Thai Prime Minister Prayuth Chan-ocha said on Tuesday he needed a little more time in office to prepare the country for a general election, just days after his deputy said a vote planned for this year could be delayed. Prayuth, installed as prime minister in August 2014 after leading a coup that ousted a civilian government, has delayed the date of a general election several times. Most recently, he said an election would take place in November. But last week Thailand’s parliamentary body voted to postpone enforcement of a new election law by 90 days, dragging out the time frame. At the time, the deputy prime minister said parliament’s decision could delay the election until 2019.
Articles about voting issues in the Kingdom of Thailand.
Thailand’s former ruling party yesterday slammed the junta’s latest postponement of elections until 2019, accusing the generals of buying time to consolidate support ahead of a return to voting. The junta has delayed several poll dates since toppling the elected government of Yingluck Shinawatra in 2014 and instituting a ban on all political activity. Late Thursday, the military government’s rubber-stamp parliament voted to change an election law and pave the way for polls to be pushed back from the junta’s previously-stated timetable of November 2018. Elections will likely be delayed for three months and fall some time in 2019, deputy prime minister General Prawit Wongsuwon told reporters yesterday, without giving a clear date.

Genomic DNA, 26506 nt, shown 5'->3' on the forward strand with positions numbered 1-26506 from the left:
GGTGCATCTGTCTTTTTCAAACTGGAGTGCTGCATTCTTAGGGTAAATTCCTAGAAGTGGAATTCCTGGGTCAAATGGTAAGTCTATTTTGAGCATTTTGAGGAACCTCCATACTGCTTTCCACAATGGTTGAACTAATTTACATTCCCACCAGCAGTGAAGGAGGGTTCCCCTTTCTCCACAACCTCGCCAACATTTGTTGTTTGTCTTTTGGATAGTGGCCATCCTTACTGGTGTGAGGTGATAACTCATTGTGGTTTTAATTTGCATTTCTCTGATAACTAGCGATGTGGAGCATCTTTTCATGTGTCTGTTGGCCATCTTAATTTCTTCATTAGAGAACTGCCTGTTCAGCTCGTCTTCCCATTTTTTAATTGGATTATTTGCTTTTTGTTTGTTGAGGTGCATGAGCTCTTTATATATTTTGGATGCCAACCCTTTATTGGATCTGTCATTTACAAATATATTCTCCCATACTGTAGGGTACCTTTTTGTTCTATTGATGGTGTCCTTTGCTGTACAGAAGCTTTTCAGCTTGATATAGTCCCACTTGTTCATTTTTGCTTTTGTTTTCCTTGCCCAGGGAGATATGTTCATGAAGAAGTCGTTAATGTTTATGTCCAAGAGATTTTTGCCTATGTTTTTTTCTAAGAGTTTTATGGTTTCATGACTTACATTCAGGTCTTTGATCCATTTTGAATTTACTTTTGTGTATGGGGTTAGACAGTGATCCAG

After more than 15 years of development, if the new law permits, Thailand’s Election Commission (EC) will introduce an e-voting system for the 2017 general election. They claim the system will make voting more convenient for citizens, speed up the tallying allowing results to be known immediately after the polls close, and reduce the cost of public elections in the long term. Unfortunately, due to a budget insufficient to purchase all the machines simultaneously, they will be available in only 100 polling stations where voters can choose to vote either manually or electronically. However, the e-voting benefits will likely be undermined by a pervasive lack of public trust. The EC has primarily promoted e-voting on their website, which sports a voting machine simulator which people can try online. To cast a vote electronically, after a manual identification process, a voter can indicate their choice by pushing a button. A paper receipt is then automatically printed out, which the voter may examine and verify before depositing it in a ballot box. This type of machine is most recommended for building people’s faith in the e-voting. This is because the voter can confirm that his vote was recorded as they intended. Receipts from a random sample of polling station can also be manually counted to verify the results of an election and even serve as backups if there are problems with the machine.